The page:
by David Robinson.

Bob Kingdom has been performing Dylan Thomas – Return Journey, an homage to Wales’ most famous poet and writer, on and off for nigh on 30 years. Adelaide Festival-goers will have the chance to see this acclaimed show this coming March. The Clothesline catches up with him at his home in Wales and asks how, and when, the idea of playing Dylan Thomas first came to him.

“I knew it was made for me, really, both vocally and physically,” Bob begins. “I only write and perform shows when I’m attracted to a subject, when I know that I can look and sound like the person. It was the same when I did the one about Truman Capote; I knew I could do his voice, look like him, and write in his style. When you go on stage and you’re armed with those three things, you’re firing on all cylinders.

“This play is based on one of Dylan’s lecture tours. He would actually just read his poems, but I’ve written bits myself, the introduction and the links between the pieces. I hope that, through his poems, his work, and with the links I provide, there is a narrative.”

To what extent were you exposed to the works of Dylan Thomas as a child?

“I was introduced to his work through listening to him on the radio,” he recalls. “I just thought he had such an amazing voice; I’d never heard anything like it. And when I learned that he was Welsh, well, that brought it closer to home.

“I thought it was a wonderful sound. His words completely integrated with his voice, the way they were being spoken and being heard. I can only really hear Dylan’s poems in his voice. I thought it would be wonderful to have an impact on an audience that was the same as the poetry’s effect on me when I first heard it.”

How have you managed to maintain the enthusiasm for something you’ve been doing since 1985? Dylan Thomas - Return Journey - Bob Kingdom - The Clothesline

“I resurrected it for the 100th anniversary of his birth,” Bob says. “It’s a different audience every time, some of whom might never have heard Dylan Thomas before. I have to keep that in mind. I think any actor in a long run would think like that –that people are seeing it for the first time. And that’s what keeps it fresh. If it was the same audience every day it would be barmy!

“I think people enjoy the show, and people love being moved in a very simple, elemental way, through his poems. That’s a joy to be able to do.”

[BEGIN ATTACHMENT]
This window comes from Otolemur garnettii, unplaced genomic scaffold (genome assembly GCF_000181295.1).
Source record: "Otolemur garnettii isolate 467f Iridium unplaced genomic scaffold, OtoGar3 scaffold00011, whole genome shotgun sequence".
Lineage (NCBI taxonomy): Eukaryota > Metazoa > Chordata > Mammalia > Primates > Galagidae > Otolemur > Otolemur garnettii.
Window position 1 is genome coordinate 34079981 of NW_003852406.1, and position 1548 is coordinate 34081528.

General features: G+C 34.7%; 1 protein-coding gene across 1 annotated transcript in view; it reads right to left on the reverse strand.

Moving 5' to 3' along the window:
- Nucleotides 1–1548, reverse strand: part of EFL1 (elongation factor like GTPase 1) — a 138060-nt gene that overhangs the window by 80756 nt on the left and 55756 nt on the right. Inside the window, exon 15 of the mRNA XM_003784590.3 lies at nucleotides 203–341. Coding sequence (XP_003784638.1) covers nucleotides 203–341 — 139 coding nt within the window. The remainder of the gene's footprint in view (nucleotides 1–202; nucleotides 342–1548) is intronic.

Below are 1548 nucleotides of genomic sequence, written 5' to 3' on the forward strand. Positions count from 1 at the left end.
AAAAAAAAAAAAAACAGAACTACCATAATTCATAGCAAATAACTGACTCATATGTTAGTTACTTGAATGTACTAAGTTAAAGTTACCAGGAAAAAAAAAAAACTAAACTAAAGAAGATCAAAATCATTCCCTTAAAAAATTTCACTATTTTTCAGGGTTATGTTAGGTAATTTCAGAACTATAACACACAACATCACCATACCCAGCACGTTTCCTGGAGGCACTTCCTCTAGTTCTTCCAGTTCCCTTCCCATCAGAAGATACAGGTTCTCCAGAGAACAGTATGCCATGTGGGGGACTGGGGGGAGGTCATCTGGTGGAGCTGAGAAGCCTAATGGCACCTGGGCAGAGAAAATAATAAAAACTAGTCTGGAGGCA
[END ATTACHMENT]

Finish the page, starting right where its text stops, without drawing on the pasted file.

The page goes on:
How did the association with (original director) Anthony Hopkins come about?

“I knew him a little, and also we had some mutual friends. I was doing the play at a friend of mine’s restaurant in Soho. The restaurant was staging evenings of one-man shows about people associated with Soho. There was a play about Oscar Wilde, and I did the one on Dylan Thomas, which Anthony came to see.

“He enjoyed it and asked who directed it. I told him that no-one was directing it at that time. He suggested we get together. So it was along those lines.

“I still see him occasionally but he lives in America, so not so much these days.”

You’ve performed Dylan Thomas – Return Journey in France, Italy, Israel, the Netherlands and Turkey. How has it been received?

“It’s mainly Americans who provide the audiences; diplomats, people like that,” Bob explains. “When I did the show in Turkey, at the Istanbul Festival some years ago, a bloke with a big beard came to my room and said ‘I am your translator’. I don’t think he translated the poems, that’s very difficult, but he translated the things he could: the stories, the little prose bits. When I was doing the show, I would get two reactions; first of all I’d get the reaction to my words, a laugh or whatever, and then I’d get the delayed response from the translated version. Like an echo [laughs]! That was quite interesting.”

Have you performed in Adelaide before?

“No; I did appear at the Sydney Festival in the early nineties. And I did the Truman Capote show at the Melbourne Festival a year or two later.”

Is this essentially the same show as it always has been? How has the performance been augmented?

“I add the odd line; something I hear or think of that sounds Dylan-esque,” he admits. “I’ll put that in. People will ask ‘Where did you get that line?’ or ‘What book did you get that from?’ and I know it was one of mine but I want the performance to be seamless I tell them that I can’t remember.

“I used to do a poem that was too long so I took that out. Things are interchangeable but because it is a show that people hear about and want to see, you can’t change it too much.

“When I was in Vancouver just before Christmas I took out one thing; Return Journey, which is about a visit Dylan Thomas made to Swansea after the war, when it was all bombed, remembering his youth. As it was Christmas, I replaced that with A Child’s Christmas in Wales. The two weeks in Vancouver were wonderful. We had great reviews; the houses were good and very appreciative.”

And, where are you and Dylan Thomas – Return Journey headed after the Adelaide Festival?

“I’m coming back to Australia in June or July,” Bob concludes. “To do a tour; I’m not quite sure of the details yet but that’s what we’ve got in mind.”

Dylan Thomas – Return Journey performs at various times at State Dining Room – Ayers House from Sun Mar 8 until Sat Mar 14.

Book at BASS on 131 241 or Click HERE to purchase your tickets. 

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